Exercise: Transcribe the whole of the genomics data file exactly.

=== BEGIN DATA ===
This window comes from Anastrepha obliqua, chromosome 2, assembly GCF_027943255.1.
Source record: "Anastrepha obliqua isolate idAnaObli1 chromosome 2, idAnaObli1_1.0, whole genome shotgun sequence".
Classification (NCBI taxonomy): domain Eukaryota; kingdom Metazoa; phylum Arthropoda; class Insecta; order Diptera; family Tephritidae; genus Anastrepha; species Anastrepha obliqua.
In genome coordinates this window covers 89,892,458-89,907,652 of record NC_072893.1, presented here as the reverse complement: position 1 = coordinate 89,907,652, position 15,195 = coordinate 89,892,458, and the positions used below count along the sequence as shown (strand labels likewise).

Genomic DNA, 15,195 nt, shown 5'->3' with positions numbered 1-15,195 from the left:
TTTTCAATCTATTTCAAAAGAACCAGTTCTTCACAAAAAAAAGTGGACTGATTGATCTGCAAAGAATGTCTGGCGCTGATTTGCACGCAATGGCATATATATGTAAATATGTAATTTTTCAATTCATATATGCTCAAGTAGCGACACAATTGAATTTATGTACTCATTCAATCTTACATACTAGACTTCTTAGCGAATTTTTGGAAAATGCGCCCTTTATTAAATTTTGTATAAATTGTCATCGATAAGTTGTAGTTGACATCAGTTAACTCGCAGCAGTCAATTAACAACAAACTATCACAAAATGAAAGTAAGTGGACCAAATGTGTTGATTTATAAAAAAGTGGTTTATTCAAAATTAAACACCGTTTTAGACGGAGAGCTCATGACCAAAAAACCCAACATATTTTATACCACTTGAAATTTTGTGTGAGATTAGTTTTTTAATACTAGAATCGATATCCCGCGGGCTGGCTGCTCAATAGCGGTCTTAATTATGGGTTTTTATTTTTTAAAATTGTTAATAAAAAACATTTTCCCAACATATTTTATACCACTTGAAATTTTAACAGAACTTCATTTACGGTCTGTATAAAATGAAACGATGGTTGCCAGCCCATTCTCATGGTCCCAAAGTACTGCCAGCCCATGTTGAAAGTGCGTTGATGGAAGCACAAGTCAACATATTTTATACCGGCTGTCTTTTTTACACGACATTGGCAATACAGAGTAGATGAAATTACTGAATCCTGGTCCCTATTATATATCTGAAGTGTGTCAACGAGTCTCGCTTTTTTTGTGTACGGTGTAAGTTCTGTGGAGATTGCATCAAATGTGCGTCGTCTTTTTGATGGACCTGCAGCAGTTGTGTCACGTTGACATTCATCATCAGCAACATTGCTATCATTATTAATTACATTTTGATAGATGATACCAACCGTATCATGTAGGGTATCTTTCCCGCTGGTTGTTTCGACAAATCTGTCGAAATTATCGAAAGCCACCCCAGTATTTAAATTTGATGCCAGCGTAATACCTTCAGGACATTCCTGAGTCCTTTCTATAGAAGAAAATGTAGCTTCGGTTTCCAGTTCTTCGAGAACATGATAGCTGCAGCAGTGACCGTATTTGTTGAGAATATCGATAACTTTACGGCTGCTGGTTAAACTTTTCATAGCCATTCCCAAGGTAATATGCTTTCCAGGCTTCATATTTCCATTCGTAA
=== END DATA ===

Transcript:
This window comes from Anastrepha obliqua, chromosome 2, assembly GCF_027943255.1.
Source record: "Anastrepha obliqua isolate idAnaObli1 chromosome 2, idAnaObli1_1.0, whole genome shotgun sequence".
Classification (NCBI taxonomy): domain Eukaryota; kingdom Metazoa; phylum Arthropoda; class Insecta; order Diptera; family Tephritidae; genus Anastrepha; species Anastrepha obliqua.
In genome coordinates this window covers 89,892,458-89,907,652 of record NC_072893.1, presented here as the reverse complement: position 1 = coordinate 89,907,652, position 15,195 = coordinate 89,892,458, and the positions used below count along the sequence as shown (strand labels likewise).

Genomic DNA, 15,195 nt, shown 5'->3' with positions numbered 1-15,195 from the left:
TTTTCAATCTATTTCAAAAGAACCAGTTCTTCACAAAAAAAAGTGGACTGATTGATCTGCAAAGAATGTCTGGCGCTGATTTGCACGCAATGGCATATATATGTAAATATGTAATTTTTCAATTCATATATGCTCAAGTAGCGACACAATTGAATTTATGTACTCATTCAATCTTACATACTAGACTTCTTAGCGAATTTTTGGAAAATGCGCCCTTTATTAAATTTTGTATAAATTGTCATCGATAAGTTGTAGTTGACATCAGTTAACTCGCAGCAGTCAATTAACAACAAACTATCACAAAATGAAAGTAAGTGGACCAAATGTGTTGATTTATAAAAAAGTGGTTTATTCAAAATTAAACACCGTTTTAGACGGAGAGCTCATGACCAAAAAACCCAACATATTTTATACCACTTGAAATTTTGTGTGAGATTAGTTTTTTAATACTAGAATCGATATCCCGCGGGCTGGCTGCTCAATAGCGGTCTTAATTATGGGTTTTTATTTTTTAAAATTGTTAATAAAAAACATTTTCCCAACATATTTTATACCACTTGAAATTTTAACAGAACTTCATTTACGGTCTGTATAAAATGAAACGATGGTTGCCAGCCCATTCTCATGGTCCCAAAGTACTGCCAGCCCATGTTGAAAGTGCGTTGATGGAAGCACAAGTCAACATATTTTATACCGGCTGTCTTTTTTACACGACATTGGCAATACAGAGTAGATGAAATTACTGAATCCTGGTCCCTATTATATATCTGAAGTGTGTCAACGAGTCTCGCTTTTTTTGTGTACGGTGTAAGTTCTGTGGAGATTGCATCAAATGTGCGTCGTCTTTTTGATGGACCTGCAGCAGTTGTGTCACGTTGACATTCATCATCAGCAACATTGCTATCATTATTAATTACATTTTGATAGATGATACCAACCGTATCATGTAGGGTATCTTTCCCGCTGGTTGTTTCGACAAATCTGTCGAAATTATCGAAAGCCACCCCAGTATTTAAATTTGATGCCAGCGTAATACCTTCAGGACATTCCTGAGTCCTTTCTATAGAAGAAAATGTAGCTTCGGTTTCCAGTTCTTCGAGAACATGATAGCTGCAGCAGTGACCGTATTTGTTGAGAATATCGATAACTTTACGGCTGCTGGTTAAACTTTTCATAGCCATTCCCAAGGTAATATGCTTTCCAGGCTTCATATTTCCATTCGTAA